Three reasons to have an HPV test with Better2Know:

  • HPV is the leading cause of cervical cancer
  • HPV has been identified as a cause of many other cancers amongst both sexes
  • Better2Know provides fast, accurate HPV testing for both men and women

What is HPV?

HPV, or the Human Papilloma Virus, is one of Australia’s most common viral STIs. There are over 100 strains of the virus and around 40 of them can be sexually transmitted. Some are particularly high risk for developing cancer, while others are low risk but can be responsible for Genital Warts.

HPV can cause changes to the cells in a woman's cervix and is the single biggest cause of cervical cancer in women. HPV is also linked to throat, vulval, anal, and other forms of cancer, affecting both men and women.


HPV is highly contagious and can be transmitted through skin to skin contact and the exchange of bodily fluids. This includes oral, vaginal, or anal intercourse. It is possible, to contract the infection even when your partner is wearing protection, as the genital area can still be exposed and therefore contact your skin.


Most people with HPV will not have any symptoms, so the only way to know if you have HPV is to get tested.  The low risk HPVs can cause Genital Warts. Warts are often small red or pink growths which measure a few millimetres across though, in extreme circumstances, they can grow up to 10cm wide. They can be flat or bumpy, resembling small raspberries or cauliflowers in appearance. Many HPV growths can be hidden or invisible, so regular HPV testing is the best way to keep track of your health. Though the more high risk types of HPV can cause cancer, they are not typically visible, so it is extremely important that women receive regular HPV tests and cervical smears. For MSM, regular anal swab testing is also important.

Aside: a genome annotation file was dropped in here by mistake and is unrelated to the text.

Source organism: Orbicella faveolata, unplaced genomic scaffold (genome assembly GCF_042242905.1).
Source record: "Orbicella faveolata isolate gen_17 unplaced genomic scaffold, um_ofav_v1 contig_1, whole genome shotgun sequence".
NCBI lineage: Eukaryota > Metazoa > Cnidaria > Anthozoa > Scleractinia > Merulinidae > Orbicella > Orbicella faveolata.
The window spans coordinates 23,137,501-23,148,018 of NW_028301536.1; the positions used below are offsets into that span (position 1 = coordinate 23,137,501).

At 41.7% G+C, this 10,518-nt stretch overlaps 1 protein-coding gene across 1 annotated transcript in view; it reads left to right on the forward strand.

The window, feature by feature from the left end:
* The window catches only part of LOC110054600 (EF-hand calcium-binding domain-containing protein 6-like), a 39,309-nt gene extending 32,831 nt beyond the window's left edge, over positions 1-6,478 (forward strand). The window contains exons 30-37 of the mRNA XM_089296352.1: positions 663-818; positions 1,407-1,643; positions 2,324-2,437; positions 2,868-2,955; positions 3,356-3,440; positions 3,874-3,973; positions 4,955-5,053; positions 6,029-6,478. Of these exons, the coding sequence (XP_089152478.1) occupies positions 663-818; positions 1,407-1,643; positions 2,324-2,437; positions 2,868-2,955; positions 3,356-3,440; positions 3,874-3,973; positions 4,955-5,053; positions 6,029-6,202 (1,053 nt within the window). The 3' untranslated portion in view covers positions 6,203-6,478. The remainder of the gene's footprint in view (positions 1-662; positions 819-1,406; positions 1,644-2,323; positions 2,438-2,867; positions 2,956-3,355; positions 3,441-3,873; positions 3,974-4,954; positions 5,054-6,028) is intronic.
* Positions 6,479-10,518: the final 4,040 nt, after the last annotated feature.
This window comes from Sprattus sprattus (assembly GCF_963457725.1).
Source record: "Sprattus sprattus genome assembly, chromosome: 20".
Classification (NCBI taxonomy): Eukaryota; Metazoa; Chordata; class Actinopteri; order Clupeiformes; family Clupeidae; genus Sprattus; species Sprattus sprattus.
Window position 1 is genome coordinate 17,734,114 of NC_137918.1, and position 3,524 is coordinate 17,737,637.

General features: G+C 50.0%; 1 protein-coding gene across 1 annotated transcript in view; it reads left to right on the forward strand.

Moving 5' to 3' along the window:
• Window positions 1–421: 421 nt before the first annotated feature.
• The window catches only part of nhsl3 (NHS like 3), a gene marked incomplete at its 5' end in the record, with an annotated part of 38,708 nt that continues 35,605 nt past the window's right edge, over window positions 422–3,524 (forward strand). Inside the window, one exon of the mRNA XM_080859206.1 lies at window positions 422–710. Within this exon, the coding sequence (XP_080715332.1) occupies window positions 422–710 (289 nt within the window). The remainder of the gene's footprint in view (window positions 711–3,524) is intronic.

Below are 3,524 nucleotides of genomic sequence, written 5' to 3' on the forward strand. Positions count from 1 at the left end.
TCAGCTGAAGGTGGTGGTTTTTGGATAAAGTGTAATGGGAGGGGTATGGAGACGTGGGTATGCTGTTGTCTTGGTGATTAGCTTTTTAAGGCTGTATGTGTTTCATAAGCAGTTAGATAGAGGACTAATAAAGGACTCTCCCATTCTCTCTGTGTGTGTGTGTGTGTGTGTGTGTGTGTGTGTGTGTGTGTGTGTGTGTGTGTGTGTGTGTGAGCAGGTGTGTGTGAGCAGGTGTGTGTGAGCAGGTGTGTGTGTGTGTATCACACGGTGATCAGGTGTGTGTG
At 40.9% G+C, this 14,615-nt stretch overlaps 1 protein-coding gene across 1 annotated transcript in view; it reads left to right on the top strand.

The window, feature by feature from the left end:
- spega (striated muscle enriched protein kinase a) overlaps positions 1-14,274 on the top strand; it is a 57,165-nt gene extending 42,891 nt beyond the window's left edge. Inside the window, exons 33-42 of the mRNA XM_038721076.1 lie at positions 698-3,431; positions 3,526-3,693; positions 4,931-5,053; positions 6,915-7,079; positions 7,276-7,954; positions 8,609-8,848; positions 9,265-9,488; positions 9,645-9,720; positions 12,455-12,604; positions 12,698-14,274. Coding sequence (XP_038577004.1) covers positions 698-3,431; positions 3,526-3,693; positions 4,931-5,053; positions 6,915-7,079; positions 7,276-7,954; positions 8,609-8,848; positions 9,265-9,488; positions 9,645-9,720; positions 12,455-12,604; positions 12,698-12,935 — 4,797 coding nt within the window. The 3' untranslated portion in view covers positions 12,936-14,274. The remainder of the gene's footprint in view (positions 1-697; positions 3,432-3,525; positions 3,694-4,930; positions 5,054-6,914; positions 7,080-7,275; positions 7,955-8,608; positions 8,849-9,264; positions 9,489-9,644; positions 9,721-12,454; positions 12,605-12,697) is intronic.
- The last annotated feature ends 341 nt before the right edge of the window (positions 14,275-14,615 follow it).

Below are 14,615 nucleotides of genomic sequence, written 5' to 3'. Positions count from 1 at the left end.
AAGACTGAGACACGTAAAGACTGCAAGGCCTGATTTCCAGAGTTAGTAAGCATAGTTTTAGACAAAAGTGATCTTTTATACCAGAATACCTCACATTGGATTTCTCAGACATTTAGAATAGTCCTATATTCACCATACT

Did You Know

HPV is responsible for 90% of anal cancers and 65% of vaginal cancers. Read more.


An HPV test requires a swab sample. This can be a swab of the suspected wart in both men and women, or a vaginal or cervical swab for a woman.   


Genital warts can be treated with cryotherapy, creams and other medictions. Some warts may require more than one treatment session. Women with a high risk HPV will usually be advised to have a PAP Smear, to find out if there have been any cellular changes which may be a pre-cursor to cancer. You can also have a PAP Smear as part of our combined screen, along with your HPV test.

Potential Consequences

Persistent HPV infections are now recognised as the major cause of cervical cancer. If you have a high risk HPV and/or abnormal smear test you may be referred for colposcopy with a specialist, who will advise you on the next steps.

Genital warts may go away without treatment, but can reoccur. Women who are pregnant and have an HPV infection are advised to inform their midwife.

Booking your HPV test

To make a booking in your nearest clinic, call our Patient Services team today on the phone number above. You can also book your HPV test online by selecting the Book Now button at the top of the page.